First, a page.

Studies begin on Nord Stream’s environmental impact

  • 2010-08-18
  • From wire reports

TALLINN - Researchers are carrying out additional studies on an open sea research vessel in order to get an objective overview of the impact that the construction of the Nord Stream gas pipeline is having on the Estonian maritime environment, reports National Broadcasting. The Ministry of Environment stated that the extra screening studies are mostly planned to take place on the route between Tallinn and Helsinki and in the maritime areas in the Estonian economic zone east of the route. These are the areas where most remarkable disturbances in the bottom sediments are foreseen and the ministry is of the opinion that the Nord Stream project’s own screenings do not focus sufficiently on these impacts.

In order to map the state of the maritime environment in the Gulf of Finland before the installment of the pipeline, the researchers of the Maritime Systems Institute of the Tallinn Technical University, in co-operation with the Estonian Maritime Institute of the University of Tartu, started the studies already in May.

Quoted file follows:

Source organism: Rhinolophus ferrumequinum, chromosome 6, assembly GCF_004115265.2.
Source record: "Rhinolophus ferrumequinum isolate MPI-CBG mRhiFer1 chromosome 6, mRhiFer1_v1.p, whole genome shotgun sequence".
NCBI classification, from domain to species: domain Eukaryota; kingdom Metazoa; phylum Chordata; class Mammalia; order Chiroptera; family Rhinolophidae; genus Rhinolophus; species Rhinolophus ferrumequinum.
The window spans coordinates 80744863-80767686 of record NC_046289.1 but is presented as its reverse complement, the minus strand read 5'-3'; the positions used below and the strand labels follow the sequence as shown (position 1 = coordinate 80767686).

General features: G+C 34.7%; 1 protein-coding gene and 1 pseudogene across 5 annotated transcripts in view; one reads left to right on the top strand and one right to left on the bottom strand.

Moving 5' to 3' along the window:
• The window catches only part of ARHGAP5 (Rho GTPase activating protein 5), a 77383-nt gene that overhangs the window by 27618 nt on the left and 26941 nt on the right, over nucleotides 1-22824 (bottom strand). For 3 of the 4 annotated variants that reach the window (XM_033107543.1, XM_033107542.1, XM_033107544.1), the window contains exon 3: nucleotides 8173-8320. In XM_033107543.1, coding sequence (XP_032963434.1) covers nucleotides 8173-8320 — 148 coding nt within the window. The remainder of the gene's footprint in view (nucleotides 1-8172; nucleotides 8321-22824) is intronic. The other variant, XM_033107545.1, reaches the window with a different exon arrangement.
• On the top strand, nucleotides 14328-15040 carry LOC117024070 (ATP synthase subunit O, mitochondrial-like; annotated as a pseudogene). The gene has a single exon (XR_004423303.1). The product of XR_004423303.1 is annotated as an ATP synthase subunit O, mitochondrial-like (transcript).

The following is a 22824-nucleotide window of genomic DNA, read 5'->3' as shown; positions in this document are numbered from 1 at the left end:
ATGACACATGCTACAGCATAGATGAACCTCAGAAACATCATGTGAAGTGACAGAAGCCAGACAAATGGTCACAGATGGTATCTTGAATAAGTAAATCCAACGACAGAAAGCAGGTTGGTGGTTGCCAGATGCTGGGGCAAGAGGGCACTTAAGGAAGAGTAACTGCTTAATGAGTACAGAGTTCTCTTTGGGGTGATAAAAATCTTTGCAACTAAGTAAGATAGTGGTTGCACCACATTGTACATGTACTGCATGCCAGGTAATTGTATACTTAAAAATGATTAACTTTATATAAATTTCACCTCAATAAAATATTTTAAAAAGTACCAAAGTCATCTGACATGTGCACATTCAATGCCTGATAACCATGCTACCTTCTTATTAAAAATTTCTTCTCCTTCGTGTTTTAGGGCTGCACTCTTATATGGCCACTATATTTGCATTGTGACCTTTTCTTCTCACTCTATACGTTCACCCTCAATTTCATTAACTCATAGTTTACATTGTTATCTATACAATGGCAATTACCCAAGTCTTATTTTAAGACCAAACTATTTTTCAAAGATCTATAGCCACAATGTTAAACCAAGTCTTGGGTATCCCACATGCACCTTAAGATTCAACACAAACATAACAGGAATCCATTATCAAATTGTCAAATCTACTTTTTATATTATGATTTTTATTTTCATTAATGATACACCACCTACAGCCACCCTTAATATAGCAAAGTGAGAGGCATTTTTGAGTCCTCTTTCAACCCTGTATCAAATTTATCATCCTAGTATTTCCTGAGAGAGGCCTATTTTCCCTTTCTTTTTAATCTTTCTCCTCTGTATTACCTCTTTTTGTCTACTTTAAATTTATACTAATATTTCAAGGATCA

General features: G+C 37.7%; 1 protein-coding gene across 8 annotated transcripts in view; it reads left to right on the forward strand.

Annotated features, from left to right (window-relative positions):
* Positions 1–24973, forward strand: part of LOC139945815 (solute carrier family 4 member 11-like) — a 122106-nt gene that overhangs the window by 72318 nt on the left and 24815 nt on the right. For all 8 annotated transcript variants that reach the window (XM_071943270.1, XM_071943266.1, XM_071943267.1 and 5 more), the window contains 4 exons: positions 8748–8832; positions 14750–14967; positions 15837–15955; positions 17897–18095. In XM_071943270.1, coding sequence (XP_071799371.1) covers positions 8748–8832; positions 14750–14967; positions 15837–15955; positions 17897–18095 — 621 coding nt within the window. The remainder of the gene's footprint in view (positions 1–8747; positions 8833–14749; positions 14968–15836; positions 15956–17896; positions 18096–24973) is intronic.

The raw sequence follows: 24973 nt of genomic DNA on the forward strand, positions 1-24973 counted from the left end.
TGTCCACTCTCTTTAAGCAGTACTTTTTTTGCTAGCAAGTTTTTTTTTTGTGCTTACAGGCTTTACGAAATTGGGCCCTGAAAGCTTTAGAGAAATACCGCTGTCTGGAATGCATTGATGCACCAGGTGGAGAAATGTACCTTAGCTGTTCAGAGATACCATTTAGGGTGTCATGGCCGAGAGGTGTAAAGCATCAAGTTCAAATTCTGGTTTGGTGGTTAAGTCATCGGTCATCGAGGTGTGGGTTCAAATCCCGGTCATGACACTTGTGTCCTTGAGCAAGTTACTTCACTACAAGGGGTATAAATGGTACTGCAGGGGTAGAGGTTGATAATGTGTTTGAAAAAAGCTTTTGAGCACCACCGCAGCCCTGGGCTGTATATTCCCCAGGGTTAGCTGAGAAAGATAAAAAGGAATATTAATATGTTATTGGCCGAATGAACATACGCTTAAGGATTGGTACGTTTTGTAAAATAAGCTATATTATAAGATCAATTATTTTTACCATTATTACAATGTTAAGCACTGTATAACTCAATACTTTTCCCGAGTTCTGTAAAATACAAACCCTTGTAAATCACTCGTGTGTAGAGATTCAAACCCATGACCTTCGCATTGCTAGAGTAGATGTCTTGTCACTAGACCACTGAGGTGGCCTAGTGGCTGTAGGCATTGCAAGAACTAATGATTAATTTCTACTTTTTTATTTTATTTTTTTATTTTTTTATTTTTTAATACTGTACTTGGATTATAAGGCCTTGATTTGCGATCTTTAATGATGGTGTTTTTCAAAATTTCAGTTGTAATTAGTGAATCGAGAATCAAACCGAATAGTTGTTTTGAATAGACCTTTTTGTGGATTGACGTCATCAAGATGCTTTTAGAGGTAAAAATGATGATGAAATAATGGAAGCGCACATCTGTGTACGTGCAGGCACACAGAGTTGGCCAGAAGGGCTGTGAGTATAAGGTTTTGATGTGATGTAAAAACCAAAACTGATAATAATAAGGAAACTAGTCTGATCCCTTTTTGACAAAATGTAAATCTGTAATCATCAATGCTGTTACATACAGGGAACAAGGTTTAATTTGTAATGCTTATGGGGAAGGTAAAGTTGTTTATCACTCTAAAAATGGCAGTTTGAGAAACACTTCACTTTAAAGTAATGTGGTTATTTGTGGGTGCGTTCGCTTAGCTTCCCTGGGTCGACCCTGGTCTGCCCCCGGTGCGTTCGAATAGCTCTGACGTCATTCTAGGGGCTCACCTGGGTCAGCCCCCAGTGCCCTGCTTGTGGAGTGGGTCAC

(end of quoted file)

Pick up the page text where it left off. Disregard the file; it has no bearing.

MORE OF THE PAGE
In the course of the first stage of research scientists collected samples of bottom sediments to determine the levels of heavy metals and dioxins, assessed the state of the bottom habitation in the immediate vicinity of the pipeline’s route, measured the parameters of the water pillar and the quality of water. Levels of dioxins in the fish caught in the Gulf of Finland will also be analyzed.

Further screening will take place during the installment of the gas pipeline as well as immediately after that, measuring the quality of water and installing buoy screening stations that will forward data on the current velocity, turbidity of water, level of oxygen, temperature and amount of salt in the water during construction.
After a couple of years, the scientists are also planning to investigate the longer-term impact of the project. The research will be carried out in compliance with the construction schedule of Nord Stream and is financed by the Center for Environmental Research. The cost of the project, which will last for several years, will amount to over 4 million kroons (256,400 euros).